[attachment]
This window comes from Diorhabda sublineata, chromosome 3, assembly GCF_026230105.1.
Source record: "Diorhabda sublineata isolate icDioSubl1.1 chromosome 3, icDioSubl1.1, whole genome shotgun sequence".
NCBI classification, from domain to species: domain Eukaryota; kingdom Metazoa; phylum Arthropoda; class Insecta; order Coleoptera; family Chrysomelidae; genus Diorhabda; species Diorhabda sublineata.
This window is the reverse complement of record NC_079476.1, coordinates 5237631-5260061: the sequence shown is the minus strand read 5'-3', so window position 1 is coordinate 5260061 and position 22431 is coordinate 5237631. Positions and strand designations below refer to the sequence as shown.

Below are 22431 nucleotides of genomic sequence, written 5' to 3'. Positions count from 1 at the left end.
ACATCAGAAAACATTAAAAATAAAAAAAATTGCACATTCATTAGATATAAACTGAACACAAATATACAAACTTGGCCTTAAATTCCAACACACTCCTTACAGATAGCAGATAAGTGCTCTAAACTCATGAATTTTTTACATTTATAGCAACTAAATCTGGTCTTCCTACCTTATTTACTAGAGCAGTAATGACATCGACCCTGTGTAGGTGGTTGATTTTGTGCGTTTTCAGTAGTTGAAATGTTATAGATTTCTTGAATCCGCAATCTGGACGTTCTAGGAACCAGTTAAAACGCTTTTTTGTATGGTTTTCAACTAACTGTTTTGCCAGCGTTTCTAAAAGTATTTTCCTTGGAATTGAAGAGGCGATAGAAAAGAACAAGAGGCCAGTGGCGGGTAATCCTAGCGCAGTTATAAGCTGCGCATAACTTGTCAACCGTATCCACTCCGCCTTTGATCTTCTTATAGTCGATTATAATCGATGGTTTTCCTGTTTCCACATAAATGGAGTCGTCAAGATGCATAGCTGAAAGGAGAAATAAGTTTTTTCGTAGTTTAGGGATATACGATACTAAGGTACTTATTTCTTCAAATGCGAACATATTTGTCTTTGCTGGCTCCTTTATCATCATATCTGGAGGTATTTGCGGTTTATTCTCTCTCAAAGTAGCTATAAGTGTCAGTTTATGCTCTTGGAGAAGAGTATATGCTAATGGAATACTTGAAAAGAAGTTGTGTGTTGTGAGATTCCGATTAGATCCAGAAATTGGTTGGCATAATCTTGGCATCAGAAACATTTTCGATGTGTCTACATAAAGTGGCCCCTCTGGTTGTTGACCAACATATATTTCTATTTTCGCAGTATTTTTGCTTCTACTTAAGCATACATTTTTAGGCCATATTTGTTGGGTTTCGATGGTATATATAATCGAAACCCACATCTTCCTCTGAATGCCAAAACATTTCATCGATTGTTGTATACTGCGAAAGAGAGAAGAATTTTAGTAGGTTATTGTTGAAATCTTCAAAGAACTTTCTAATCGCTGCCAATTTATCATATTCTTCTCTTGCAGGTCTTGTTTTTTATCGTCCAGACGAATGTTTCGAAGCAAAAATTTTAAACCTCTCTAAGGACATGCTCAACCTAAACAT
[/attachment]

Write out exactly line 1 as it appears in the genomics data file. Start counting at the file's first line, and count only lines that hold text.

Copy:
This window comes from Diorhabda sublineata, chromosome 3, assembly GCF_026230105.1.